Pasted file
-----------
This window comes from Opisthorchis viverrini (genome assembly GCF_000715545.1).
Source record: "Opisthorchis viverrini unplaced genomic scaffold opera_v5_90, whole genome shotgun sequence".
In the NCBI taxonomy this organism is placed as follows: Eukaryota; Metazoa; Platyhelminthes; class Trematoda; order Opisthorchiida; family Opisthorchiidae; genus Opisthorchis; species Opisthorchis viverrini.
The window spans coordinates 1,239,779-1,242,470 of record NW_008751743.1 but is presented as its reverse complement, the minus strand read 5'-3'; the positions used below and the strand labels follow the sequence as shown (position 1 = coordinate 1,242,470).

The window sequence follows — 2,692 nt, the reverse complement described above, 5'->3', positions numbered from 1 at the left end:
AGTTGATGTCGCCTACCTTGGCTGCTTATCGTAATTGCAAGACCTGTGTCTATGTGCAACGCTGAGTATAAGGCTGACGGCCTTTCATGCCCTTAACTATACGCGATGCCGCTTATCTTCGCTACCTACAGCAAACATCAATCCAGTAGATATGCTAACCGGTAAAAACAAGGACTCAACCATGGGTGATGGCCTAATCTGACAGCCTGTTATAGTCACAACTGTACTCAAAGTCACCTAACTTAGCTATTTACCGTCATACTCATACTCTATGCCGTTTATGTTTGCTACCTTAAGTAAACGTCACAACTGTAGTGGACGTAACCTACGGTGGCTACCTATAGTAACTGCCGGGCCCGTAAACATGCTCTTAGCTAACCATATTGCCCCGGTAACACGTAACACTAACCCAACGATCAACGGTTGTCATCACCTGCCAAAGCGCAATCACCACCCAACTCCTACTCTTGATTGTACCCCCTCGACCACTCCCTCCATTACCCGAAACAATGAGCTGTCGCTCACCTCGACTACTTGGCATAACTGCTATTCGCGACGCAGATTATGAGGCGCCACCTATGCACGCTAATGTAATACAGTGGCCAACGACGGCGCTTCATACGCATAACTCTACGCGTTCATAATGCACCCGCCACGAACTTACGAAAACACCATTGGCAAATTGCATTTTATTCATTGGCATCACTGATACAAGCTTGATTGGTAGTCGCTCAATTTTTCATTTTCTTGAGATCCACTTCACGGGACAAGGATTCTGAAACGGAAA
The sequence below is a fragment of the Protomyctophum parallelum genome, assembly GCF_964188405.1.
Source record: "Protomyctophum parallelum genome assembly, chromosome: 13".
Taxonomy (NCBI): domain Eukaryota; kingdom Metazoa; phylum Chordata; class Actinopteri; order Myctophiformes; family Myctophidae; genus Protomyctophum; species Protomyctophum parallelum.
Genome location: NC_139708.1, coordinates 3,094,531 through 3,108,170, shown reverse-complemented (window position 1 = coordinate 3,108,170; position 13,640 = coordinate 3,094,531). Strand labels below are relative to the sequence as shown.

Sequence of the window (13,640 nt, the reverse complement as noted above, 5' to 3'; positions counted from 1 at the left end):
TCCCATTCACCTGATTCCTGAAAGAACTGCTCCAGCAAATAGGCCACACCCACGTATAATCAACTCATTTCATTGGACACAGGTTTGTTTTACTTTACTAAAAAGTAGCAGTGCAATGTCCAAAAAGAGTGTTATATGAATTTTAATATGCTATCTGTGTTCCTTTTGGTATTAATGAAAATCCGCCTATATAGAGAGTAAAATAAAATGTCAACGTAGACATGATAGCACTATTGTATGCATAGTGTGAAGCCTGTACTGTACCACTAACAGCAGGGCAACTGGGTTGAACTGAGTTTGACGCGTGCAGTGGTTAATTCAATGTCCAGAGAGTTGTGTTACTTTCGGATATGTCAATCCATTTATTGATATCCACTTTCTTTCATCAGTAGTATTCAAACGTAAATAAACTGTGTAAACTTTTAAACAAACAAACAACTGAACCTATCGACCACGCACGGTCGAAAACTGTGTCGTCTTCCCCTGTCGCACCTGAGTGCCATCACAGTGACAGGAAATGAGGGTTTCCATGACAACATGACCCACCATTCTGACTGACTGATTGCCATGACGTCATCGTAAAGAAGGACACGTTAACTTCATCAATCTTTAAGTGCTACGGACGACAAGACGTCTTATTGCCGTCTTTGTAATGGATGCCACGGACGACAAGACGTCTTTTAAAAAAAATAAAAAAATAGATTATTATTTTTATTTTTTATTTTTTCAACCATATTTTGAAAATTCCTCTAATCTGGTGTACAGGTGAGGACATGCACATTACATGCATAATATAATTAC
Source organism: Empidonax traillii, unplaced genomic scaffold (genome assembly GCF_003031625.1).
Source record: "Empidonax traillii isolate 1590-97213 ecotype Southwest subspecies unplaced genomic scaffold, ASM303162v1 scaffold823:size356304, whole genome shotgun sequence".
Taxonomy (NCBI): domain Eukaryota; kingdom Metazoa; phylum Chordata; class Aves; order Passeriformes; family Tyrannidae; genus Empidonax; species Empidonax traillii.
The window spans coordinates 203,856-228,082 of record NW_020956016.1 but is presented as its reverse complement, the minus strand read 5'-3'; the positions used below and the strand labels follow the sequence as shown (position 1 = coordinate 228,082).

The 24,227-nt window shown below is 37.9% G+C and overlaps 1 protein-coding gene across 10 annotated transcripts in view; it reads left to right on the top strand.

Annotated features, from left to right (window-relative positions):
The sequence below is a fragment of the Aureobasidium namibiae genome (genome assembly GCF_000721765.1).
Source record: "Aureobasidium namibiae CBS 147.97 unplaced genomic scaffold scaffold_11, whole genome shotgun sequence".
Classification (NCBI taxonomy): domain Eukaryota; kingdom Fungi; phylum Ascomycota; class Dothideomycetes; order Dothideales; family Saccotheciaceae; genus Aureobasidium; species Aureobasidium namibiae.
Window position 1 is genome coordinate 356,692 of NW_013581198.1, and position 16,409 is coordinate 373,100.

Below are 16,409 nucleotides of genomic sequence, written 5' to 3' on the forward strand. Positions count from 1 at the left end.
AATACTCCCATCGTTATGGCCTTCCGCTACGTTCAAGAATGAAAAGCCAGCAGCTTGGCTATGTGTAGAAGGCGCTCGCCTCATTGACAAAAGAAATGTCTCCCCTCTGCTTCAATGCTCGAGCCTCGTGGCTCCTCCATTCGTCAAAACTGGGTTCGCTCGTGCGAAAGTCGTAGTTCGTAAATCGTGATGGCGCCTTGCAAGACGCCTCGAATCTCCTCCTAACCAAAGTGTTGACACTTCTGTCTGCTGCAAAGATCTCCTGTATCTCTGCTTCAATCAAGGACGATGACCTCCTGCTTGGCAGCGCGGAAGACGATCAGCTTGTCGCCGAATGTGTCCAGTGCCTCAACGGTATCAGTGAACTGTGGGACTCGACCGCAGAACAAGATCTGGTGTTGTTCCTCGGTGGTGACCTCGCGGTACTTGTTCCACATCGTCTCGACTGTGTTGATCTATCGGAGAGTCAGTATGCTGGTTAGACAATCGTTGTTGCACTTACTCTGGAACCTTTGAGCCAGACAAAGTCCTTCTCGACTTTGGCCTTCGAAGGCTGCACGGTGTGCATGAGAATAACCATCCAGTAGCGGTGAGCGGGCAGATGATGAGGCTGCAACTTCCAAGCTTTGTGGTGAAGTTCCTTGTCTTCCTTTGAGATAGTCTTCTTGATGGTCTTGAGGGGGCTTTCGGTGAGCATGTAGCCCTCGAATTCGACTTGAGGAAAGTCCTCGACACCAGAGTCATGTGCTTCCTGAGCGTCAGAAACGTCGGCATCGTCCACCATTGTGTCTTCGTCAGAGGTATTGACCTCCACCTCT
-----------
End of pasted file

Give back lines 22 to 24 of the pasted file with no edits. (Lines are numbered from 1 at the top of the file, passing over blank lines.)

Window position 1 is genome coordinate 356,692 of NW_013581198.1, and position 16,409 is coordinate 373,100.

Below are 16,409 nucleotides of genomic sequence, written 5' to 3' on the forward strand. Positions count from 1 at the left end.
AATACTCCCATCGTTATGGCCTTCCGCTACGTTCAAGAATGAAAAGCCAGCAGCTTGGCTATGTGTAGAAGGCGCTCGCCTCATTGACAAAAGAAATGTCTCCCCTCTGCTTCAATGCTCGAGCCTCGTGGCTCCTCCATTCGTCAAAACTGGGTTCGCTCGTGCGAAAGTCGTAGTTCGTAAATCGTGATGGCGCCTTGCAAGACGCCTCGAATCTCCTCCTAACCAAAGTGTTGACACTTCTGTCTGCTGCAAAGATCTCCTGTATCTCTGCTTCAATCAAGGACGATGACCTCCTGCTTGGCAGCGCGGAAGACGATCAGCTTGTCGCCGAATGTGTCCAGTGCCTCAACGGTATCAGTGAACTGTGGGACTCGACCGCAGAACAAGATCTGGTGTTGTTCCTCGGTGGTGACCTCGCGGTACTTGTTCCACATCGTCTCGACTGTGTTGATCTATCGGAGAGTCAGTATGCTGGTTAGACAATCGTTGTTGCACTTACTCTGGAACCTTTGAGCCAGACAAAGTCCTTCTCGACTTTGGCCTTCGAAGGCTGCACGGTGTGCATGAGAATAACCATCCAGTAGCGGTGAGCGGGCAGATGATGAGGCTGCAACTTCCAAGCTTTGTGGTGAAGTTCCTTGTCTTCCTTTGAGATAGTCTTCTTGATGGTCTTGAGGGGGCTTTCGGTGAGCATGTAGCCCTCGAATTCGACTTGAGGAAAGTCCTCGACACCAGAGTCATGTGCTTCCTGAGCGTCAGAAACGTCGGCATCGTCCACCATTGTGTCTTCGTCAGAGGTATTGACCTCCACCTCT